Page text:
Egyptian statuettes ‘uchabti’ in Turkey
Acting as substitutes, the ceramic “oushabti” figurines were intended to accompany the Egyptians on their journeys and work in the afterlife. Kept in the cellars of the Izmir Archaeological Museum for 80 years, they are now exhibited for the first time in Turkey.
Used in funeral rituals in ancient Egypt and found during archaeological excavations in western Anatolia, small statuettes called “ushabti” are on display for the first time in the Turkish province of Izmir.
On display at the Izmir Archaeological Museum, ushabti date back 2,700 years and were typically made of wood, stone or earthenware. Those in this exhibition are ceramic and were discovered in archaeological sites of Bayrakli, Foca and Erythrai in Izmir, according to the Daily sabah.
The National Trust describes the ushabtis as representing their early deceased owners, beginning with the Twelfth Dynasty (1985-1773 BC), explaining that “according to Egyptian belief, preservation of the body was essential, because without a functioning body, the deceased not survive in the afterlife. The shabti therefore acted as a substitute in case their master’s mummy was damaged, ensuring his eternal life. “
Due to this close relationship, the deceased was only buried with one or two of these figurines. Later, especially during the New Kingdom (1550-1069 BC), the role of ushabti (also known as shabti or shawabti) changed: in the afterlife , like fieldwork. For this reason, the shabtis are equipped with tools like hoes and seed bags.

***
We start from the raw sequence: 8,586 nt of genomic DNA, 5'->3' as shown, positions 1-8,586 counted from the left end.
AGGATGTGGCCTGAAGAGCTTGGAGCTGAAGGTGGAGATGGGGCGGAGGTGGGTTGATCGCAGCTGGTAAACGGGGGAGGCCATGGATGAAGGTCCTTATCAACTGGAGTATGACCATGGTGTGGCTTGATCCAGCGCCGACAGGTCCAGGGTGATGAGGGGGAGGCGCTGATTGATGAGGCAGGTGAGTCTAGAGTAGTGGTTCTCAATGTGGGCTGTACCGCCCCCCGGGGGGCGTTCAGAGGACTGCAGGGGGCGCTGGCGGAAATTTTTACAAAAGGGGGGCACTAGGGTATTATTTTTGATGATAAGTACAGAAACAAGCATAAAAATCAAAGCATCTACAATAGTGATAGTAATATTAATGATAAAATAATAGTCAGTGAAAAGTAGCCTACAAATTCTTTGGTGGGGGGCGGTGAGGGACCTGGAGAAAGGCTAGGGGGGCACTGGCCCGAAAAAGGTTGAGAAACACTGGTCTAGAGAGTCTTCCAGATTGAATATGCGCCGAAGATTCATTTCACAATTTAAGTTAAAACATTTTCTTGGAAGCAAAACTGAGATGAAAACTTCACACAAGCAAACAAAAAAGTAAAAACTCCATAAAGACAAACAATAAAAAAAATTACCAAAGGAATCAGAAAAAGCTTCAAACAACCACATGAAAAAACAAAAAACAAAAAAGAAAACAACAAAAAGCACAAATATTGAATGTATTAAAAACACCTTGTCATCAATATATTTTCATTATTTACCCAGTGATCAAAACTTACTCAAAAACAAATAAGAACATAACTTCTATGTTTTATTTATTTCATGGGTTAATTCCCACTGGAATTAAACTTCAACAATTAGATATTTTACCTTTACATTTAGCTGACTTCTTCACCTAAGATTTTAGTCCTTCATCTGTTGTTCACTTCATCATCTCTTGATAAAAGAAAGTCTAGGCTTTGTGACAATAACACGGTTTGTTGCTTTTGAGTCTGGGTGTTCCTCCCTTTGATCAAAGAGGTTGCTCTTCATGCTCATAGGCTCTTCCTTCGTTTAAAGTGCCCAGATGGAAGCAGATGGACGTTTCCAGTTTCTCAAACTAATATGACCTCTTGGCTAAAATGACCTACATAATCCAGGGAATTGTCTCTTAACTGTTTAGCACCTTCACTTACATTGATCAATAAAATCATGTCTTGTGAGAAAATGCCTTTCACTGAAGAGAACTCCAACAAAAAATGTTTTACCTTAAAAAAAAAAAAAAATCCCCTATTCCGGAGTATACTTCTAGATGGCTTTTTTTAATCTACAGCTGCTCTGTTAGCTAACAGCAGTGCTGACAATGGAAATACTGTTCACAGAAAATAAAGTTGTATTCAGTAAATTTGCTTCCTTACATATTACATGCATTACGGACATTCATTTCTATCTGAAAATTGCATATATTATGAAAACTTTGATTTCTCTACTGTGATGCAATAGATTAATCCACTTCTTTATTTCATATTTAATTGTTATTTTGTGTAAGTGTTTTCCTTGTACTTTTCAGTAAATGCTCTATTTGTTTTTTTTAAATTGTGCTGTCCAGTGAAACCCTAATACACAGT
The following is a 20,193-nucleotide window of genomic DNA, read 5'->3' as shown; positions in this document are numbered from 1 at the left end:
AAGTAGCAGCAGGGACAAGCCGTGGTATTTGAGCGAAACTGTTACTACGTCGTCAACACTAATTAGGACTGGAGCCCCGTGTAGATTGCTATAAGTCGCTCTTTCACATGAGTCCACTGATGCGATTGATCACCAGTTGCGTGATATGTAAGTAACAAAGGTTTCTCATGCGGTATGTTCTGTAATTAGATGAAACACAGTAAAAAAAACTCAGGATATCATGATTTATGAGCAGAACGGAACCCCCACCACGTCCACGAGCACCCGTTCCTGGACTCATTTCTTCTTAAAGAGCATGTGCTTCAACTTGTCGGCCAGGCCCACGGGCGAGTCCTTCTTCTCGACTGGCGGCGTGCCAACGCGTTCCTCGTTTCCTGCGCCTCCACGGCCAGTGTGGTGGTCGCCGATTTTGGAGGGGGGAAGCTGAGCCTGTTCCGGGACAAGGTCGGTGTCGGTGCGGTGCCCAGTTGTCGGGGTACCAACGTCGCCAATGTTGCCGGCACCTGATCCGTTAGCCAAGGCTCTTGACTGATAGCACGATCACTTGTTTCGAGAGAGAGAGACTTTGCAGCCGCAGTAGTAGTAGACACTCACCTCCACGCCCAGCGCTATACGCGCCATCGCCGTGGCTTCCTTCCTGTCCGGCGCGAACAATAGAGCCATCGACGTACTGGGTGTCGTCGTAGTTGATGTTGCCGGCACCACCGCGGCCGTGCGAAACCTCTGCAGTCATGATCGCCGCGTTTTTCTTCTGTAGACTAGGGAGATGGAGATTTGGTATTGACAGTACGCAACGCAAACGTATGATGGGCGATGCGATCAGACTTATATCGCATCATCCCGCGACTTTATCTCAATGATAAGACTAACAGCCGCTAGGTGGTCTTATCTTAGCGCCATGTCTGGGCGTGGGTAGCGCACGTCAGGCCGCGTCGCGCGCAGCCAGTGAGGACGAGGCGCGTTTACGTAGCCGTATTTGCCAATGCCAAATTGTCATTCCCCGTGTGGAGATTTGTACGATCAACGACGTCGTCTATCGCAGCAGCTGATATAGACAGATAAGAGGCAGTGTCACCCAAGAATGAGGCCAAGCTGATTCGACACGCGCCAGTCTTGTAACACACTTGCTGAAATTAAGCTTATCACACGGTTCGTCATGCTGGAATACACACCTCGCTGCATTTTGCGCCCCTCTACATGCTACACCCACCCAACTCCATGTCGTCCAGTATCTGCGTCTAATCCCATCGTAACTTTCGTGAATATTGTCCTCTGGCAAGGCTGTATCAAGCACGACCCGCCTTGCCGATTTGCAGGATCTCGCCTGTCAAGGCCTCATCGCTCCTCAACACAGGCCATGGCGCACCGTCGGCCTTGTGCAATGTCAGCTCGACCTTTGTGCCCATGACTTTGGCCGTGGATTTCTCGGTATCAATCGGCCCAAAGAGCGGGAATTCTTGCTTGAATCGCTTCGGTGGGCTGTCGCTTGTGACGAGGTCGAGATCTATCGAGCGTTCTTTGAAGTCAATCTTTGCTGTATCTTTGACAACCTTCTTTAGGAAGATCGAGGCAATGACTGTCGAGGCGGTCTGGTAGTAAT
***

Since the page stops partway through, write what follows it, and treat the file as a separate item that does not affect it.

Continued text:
The National Trust notes that the number of figurines of servants deposited in tombs increased “considerably” during this time, with dead Egyptians buried with literally hundreds of Shabtis: “The number of figurines of servants deposited in tombs has considerably increased. increased at this time. Henceforth, the deceased would ideally possess 401 shabtis, including 365 worker-shabtis (one per day of the year) and 36 overseers-shabtis (one per Egyptian 10-day week).
Ushabtis were small, light and common, according to the National Trust, allowing early travelers to take them home as souvenirs: “So it’s no surprise that there isn’t an Egyptian museum or collection. private without at least one shabti.
The Izmir Archeology Museum plans to present a different artifact to visitors each month, and September 2021 marks the introduction of the ushabti figurines.
Turkish state news agency Anadolu Agency (AA) notes that the statuettes were transferred to the Izmir Archaeological Museum from the Istanbul Archaeological Museum in the 1930s and were kept in the warehouses of the Archaeological Museum of Izmir for about 80 years.
AA notes that the figures suggest “long-standing commercial and cultural relations” between Egypt and Anatolia.
Local and international tourists are welcome to visit the museum until the end of September to view the figurines, with hieroglyphic inscriptions saying “ready for the calls of duty of the gods”.
“We know that Anatolia and Egypt have had very important and deeply rooted relations in the fields of politics, culture, art and commerce in every period of history,” he told the Anadolu Hunkar Keser agency, director of the Izmir Archaeological Museum.
According to information received from the Izmir Archaeological Museum, there are two Egyptian temples in Ephesus, Turkey: for Isis and Serapis. Additionally, it is rumored that the sister of Egyptian Queen Cleopatra, Arsinoe II of Egypt was married to King Lysimachus, King of Ephesus.
There are a lot of Anatolian imported goods from Egypt, including pottery, as well as offerings to the gods, including funeral gifts. These ushabti figurines were part of Egyptian influence in Anatolia at the time, according to sources.
Source: TRTWorld and agencies